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When World Events Disrupted the Olympics

March 24, 2020 in History

By Dave Roos

Only world wars have led to cancellation of the Olympics, but other events, including politics, terrorism—and now pandemics—have encroached upon the games.

Since the opening of the first modern , point to numerous times when Olympic officials turned a blind eye to violent human rights violations in order to ensure that the games went on.

Games Continued in Mexico City Despite Massacre

Soldiers are seen in the streets near the Olympic stadium, before the opening ceremony of the Mexico Olympic Games, on October 12, 1968, 10 days after the Mexican army opened fire on youth demonstrators during protest against police actions, causing between 200 and 300 deaths known as the Tlatelolco Massacre.

Mexico City is a particularly damning example. Ten days before the 1968 summer games were set to open in Mexico City, government forces opened fire on crowds of unarmed student protestors, killing hundreds if not thousands in what became known as the Tlatelolco Massacre.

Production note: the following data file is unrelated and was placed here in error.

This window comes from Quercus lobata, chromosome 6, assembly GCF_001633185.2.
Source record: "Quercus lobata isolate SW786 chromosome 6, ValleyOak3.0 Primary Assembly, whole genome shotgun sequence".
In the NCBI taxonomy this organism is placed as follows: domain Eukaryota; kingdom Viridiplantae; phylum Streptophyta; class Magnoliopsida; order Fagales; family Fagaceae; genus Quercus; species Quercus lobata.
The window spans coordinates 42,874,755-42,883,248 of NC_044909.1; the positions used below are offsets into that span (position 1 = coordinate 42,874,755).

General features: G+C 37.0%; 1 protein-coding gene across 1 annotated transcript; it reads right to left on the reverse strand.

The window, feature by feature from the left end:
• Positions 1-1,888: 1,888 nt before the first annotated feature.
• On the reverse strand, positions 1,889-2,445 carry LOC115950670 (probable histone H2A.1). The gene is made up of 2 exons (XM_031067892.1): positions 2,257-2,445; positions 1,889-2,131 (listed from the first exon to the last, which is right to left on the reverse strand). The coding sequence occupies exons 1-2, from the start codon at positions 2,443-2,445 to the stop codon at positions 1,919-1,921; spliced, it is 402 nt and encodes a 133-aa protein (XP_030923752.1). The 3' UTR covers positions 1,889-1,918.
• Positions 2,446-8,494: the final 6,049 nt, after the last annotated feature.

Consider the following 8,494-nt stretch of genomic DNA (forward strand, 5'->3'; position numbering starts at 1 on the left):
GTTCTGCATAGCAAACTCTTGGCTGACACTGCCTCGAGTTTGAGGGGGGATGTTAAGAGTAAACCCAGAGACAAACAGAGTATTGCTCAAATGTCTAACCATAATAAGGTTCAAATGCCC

“The main theme of the Mexico City games was peace with icons of the dove of peace all over the city,” says Goldblatt. “The Mexican government slaughters hundreds of students and then unleashes a reign of terror and torture and disappearance, all while the games are going on, but the IOC doesn’t blink an eye.”

Likewise, the IOC was initially hesitant to ban Apartheid-era South Africa from the 1960 Olympics, but eventually bowed to the pressure of African nations who said they would boycott the games if whites-only South African teams were allowed to play. South Africa was eventually barred from the Olympics from 1960 until 1992, after the fall of Apartheid.

Terrorism and the Olympic Games

This Palestinian was one of a group that took 12 Israeli athletes hostage during the Munich Olympics of 1972.

Even one of the darkest chapters of Olympic history didn’t lead to a cancellation of the games. In 1972, an armed band of Palestinian terrorists attacked the Israeli compound at the Olympic Village in Munich, Germany, killing two Israeli athletes and holding another nine hostage. In the ensuing standoff, all nine remaining Israeli athletes were murdered. Instead of calling off the Munich games, Olympic officials continued the competition after a two-day suspension.

The 1996 summer games in Atlanta, Georgia, were also allowed to go on after a homemade bomb exploded during a free concert in Centennial Olympic Park. Two people died in …read more